Lehman and Rigo complement each other. Lehman is focused on how things are running—making sure operations are as smooth as possible. Detail-oriented, forward-looking. Rigo is a relationship-maker, a charismatic salesperson; someone who is interested in making money today. The process guy and the people guy.

“The candor that we have between each other, working together so long, it’s really easy for us to just be completely honest without offending the other one,” says Lehman. “I think we see how much effort we both put into something, so we know that the other guy’s coming from a good spot and just trying to move the ball forward. You start a business together, you’re going to have some fights along the way. But we’ve definitely gotten to a point where we understand each other well enough to have those really candid conversations.”

“That and you just don’t have to ask as many questions so you can go a little bit faster,” Rigo adds. “There’s so many times in newer business relationships, especially with partnerships, you’re constantly having to second guess or ask, ‘Are you OK with me doing this?’ And we really just don’t even have to ask.”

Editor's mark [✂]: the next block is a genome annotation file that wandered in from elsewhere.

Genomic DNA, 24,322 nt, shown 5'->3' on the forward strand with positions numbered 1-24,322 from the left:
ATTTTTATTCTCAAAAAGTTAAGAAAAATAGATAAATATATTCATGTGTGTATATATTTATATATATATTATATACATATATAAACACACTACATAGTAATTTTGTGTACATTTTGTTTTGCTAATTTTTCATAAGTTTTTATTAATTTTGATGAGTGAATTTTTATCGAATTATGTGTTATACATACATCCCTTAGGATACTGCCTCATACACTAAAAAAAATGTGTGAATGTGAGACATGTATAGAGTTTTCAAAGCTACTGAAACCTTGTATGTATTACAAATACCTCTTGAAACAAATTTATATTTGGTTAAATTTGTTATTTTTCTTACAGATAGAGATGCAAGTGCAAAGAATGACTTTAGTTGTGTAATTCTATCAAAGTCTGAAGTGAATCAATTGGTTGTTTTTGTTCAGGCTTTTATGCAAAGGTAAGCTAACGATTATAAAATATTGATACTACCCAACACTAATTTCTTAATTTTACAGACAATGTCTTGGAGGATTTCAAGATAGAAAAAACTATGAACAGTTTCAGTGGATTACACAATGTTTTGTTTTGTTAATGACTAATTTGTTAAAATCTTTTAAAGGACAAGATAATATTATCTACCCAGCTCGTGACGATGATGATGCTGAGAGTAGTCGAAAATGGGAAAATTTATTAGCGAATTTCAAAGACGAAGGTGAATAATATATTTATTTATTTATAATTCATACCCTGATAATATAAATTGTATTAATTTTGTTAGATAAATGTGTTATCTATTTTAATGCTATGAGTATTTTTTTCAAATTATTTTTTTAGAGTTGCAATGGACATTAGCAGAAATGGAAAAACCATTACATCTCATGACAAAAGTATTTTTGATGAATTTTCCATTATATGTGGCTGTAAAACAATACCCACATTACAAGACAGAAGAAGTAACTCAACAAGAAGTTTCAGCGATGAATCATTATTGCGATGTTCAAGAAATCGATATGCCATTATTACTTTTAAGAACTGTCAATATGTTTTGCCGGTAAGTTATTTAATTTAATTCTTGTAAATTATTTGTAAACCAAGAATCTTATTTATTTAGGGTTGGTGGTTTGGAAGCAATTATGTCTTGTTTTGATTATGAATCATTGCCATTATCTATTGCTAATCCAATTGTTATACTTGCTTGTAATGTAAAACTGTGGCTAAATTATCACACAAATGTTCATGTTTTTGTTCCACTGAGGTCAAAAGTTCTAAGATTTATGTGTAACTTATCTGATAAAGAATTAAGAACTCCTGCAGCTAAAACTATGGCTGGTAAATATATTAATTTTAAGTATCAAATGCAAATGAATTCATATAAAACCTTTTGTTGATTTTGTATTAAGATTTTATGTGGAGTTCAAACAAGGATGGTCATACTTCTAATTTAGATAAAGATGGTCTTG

The two have made an indelible mark in Central Ohio’s service industry and beyond. Looking into the future, Lehman and Rigo speculate that it could include another partnership. “We’re only 41 [Lehman] and 40 [Rigo],” says Rigo. 

“They seem like brothers that get along and are excited to share some great products with their people,” says Cameron Mitchell’s Rough. “When you look at Watershed, what [they did], they’re obviously artists. The same thing happened at Saddleberk. They’re extremely excited to share what they’ve got, and they’re proud of what they do. And for good reason—they should be.”

Working together for a decade also means the invaluable process of learning from one another’s strengths. Both Rigo and Lehman feel they have been able to adopt some of the strengths they see in the other. They agree Watershed wouldn’t have made it without them combined. Now, Lehman says, they are more fit than ever to strike out on their own—essentially what they are doing now. Lehman at Watershed, Rigo leading Saddleberk. 

“I see what he’s doing with Saddleberk and I just try to stay out of the way,” says Lehman.